HomeClassroom Management7 EPIC Teacher Training Survival Tips.

7 EPIC Teacher Training Survival Tips.


I think all teachers will agree that teacher training is hard.

I know my training was the hardest thing I’ve ever undertaken; more demanding and intense than my Marine Biology degree.

But don’t worry.

There are strategies you can easily use to make your teacher training easier and more successful.

In this article, I’m going to give you 7 epic tips that will make your teacher training a breeze (well maybe not a breeze but they’ll certainly help you hugely).

So, what are they?

Teacher training is incredibly challenging but it is totally worth the hard work. Here are a few things that I have found helpful so far – but of course everyone’s experience is different!

I hope you find it helpful…

Here we go, brace yourselves!

1. Be organised:

teacher training

I cannot stress enough how important this is! Do your best to keep on top of readings, assignments, placement paperwork etc. as it is a lot and can easily become overwhelming!

Using a diary is something that I have found helpful in this regard. When I get home from a day at University or placement I sit down with my diary and write down anything that I need to do and when it needs to be done by.

It helps to be able to see it visually in front of you.

The people on my course who have struggled have been those who left work to the last minute and therefore had lots to do in a short space of time which is very stressful!

Try to do your work as near to when it was given to you as possible and you can’t go too far wrong!

Read (and watch the 10 videos) The New Teacher Mega Guide. for brilliant guides for new and trainee teachers.

2. Build relationships:

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Whether this is with course-mates, tutors/lecturers, teachers on placement. This is so, so important in terms of you coping with the course and becoming the best teacher you can be.

Building good relationships with your course-mates means you can discuss readings together, help each other out with ideas for assignments, and discuss any issues you may be having on placement.

You are all in the same boat yet all bring different experiences and ideas to the table. Taking the time to build relationships with your tutors is equally helpful!

You can do this by making the effort to prepare for sessions, doing the readings so you have ideas to contribute, and asking them for their advice when needed.

The same goes for building relationships with staff on placement – make conversation in the staffroom, be prepared and organised, and be sure to keep a dialogue going with your class teacher so that you can stay on the same page.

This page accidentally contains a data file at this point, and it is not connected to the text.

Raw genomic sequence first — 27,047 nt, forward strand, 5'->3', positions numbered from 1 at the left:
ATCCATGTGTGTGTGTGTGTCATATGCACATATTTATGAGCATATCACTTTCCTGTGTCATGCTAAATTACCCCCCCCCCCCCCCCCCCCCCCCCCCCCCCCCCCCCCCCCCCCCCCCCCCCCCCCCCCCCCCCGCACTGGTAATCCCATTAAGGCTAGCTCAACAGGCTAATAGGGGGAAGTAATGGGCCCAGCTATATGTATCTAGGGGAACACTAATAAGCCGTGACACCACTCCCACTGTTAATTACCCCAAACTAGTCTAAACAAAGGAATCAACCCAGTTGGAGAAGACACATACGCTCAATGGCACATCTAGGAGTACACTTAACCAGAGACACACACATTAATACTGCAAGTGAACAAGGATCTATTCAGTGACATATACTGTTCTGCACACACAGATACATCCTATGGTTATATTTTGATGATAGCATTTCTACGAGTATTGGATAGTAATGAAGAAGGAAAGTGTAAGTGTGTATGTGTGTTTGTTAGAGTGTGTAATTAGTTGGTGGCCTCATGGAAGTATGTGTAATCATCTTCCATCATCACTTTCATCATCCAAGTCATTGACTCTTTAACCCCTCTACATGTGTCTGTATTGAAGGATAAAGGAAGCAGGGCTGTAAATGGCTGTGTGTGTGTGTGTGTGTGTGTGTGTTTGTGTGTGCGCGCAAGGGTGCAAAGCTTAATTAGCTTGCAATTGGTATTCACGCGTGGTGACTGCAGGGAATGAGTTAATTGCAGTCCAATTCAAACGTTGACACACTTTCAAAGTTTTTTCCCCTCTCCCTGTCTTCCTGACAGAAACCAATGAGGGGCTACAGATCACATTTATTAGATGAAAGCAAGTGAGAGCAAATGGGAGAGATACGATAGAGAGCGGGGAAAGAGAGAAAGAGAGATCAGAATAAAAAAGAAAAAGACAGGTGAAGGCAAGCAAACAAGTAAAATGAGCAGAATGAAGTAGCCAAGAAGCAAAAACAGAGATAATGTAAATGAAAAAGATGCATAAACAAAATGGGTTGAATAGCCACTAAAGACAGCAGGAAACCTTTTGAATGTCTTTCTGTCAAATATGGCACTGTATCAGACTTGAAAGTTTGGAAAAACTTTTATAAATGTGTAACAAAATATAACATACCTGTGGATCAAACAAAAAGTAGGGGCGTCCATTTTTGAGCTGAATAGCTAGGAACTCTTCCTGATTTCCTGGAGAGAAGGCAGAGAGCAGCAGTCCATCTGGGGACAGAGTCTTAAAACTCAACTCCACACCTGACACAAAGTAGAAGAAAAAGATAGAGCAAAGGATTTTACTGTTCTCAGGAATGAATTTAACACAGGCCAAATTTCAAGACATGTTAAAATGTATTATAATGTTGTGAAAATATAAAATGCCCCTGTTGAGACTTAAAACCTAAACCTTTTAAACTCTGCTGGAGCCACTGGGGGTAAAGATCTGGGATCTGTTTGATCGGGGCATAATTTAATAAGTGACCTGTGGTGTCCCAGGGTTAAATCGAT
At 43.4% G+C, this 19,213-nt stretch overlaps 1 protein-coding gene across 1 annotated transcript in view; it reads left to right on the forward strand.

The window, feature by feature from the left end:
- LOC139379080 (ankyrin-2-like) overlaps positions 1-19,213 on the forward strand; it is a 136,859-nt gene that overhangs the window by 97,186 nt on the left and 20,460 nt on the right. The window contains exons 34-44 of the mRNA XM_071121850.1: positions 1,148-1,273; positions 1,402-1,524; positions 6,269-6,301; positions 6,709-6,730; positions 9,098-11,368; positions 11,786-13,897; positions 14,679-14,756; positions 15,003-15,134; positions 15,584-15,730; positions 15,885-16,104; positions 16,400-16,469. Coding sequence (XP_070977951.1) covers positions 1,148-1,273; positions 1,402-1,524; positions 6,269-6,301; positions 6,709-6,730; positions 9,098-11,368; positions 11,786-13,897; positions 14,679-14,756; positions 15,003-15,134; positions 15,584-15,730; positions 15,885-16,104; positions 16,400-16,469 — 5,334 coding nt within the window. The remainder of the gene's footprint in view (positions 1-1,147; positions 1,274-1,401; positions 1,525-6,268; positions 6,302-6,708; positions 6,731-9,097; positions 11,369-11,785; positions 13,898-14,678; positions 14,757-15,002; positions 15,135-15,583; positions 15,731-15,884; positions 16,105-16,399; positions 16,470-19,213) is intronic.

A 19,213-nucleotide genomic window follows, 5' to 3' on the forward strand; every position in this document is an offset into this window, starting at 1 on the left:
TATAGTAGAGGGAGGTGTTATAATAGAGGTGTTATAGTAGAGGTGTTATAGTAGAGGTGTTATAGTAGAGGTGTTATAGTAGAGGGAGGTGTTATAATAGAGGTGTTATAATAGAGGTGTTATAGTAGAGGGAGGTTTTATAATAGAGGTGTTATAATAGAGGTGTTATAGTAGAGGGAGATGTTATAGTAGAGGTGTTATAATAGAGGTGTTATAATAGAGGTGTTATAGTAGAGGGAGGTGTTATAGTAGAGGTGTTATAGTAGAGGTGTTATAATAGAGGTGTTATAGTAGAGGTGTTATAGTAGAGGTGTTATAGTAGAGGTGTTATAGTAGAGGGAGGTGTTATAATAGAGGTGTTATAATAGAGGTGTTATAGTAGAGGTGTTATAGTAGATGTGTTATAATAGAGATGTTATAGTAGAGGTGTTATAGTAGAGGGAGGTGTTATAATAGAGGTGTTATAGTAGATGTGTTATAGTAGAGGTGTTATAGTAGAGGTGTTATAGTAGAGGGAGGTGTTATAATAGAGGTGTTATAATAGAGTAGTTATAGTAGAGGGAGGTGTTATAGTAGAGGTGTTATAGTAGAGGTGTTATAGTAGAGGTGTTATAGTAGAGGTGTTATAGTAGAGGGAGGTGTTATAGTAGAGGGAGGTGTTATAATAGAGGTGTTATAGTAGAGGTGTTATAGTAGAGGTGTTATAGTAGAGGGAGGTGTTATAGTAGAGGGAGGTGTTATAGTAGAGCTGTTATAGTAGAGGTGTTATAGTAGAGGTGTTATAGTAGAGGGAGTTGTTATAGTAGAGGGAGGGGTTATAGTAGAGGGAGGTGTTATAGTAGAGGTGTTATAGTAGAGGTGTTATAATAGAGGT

I was worried before I started placement that the staff of the school might be irritated to have a student-teacher there. However, what I found was that if you made an effort to start conversations, asked if you could do anything to help etc. then staff warmed to you a lot quicker.

I did things like helping with a project the school ran outside of normal working hours which showed a level of commitment to the school and the children who went there.

Another thing that I found helpful last year was getting in touch with students on my course who were in the year above me.

I was able to ask for advice for assignments and tips on the course in general.

Never be afraid to ask for help from any of these groups of people! At the end of the day, we are all passionate about education and should support each other in being the best teachers we can.

3. Take every opportunity:

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This can be in terms of just making sure you are in the mindset to learn when you are in lectures or seminars so that you can get the most out of them, but also in terms of the opportunities that come your way on placement.

For example, it is a great idea to ask to observe excellent teachers in the school you are placed at other than the class teacher you are placed with so that you can learn from a variety of practitioners and take on board a wider variety of ideas.

You won’t be able to have a placement in every single year group that you might end up teaching and so it is great to see examples of teaching every year group so you can feel slightly more prepared.

In my first-year placement, I was placed in Year One and found it very helpful to visit Reception and Year Two so I could see where the children in my class had come from and where they were headed.